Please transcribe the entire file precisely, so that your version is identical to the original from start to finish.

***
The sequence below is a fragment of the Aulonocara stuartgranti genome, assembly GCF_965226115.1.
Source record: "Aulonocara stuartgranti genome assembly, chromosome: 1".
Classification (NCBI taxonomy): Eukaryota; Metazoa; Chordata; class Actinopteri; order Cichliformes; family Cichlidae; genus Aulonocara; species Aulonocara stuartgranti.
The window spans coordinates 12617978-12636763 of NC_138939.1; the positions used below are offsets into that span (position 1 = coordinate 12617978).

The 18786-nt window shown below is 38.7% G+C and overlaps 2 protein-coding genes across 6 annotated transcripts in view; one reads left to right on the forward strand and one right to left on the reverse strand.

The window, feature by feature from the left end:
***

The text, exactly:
The sequence below is a fragment of the Aulonocara stuartgranti genome, assembly GCF_965226115.1.
Source record: "Aulonocara stuartgranti genome assembly, chromosome: 1".
Classification (NCBI taxonomy): Eukaryota; Metazoa; Chordata; class Actinopteri; order Cichliformes; family Cichlidae; genus Aulonocara; species Aulonocara stuartgranti.
The window spans coordinates 12617978-12636763 of NC_138939.1; the positions used below are offsets into that span (position 1 = coordinate 12617978).

The 18786-nt window shown below is 38.7% G+C and overlaps 2 protein-coding genes across 6 annotated transcripts in view; one reads left to right on the forward strand and one right to left on the reverse strand.

The window, feature by feature from the left end: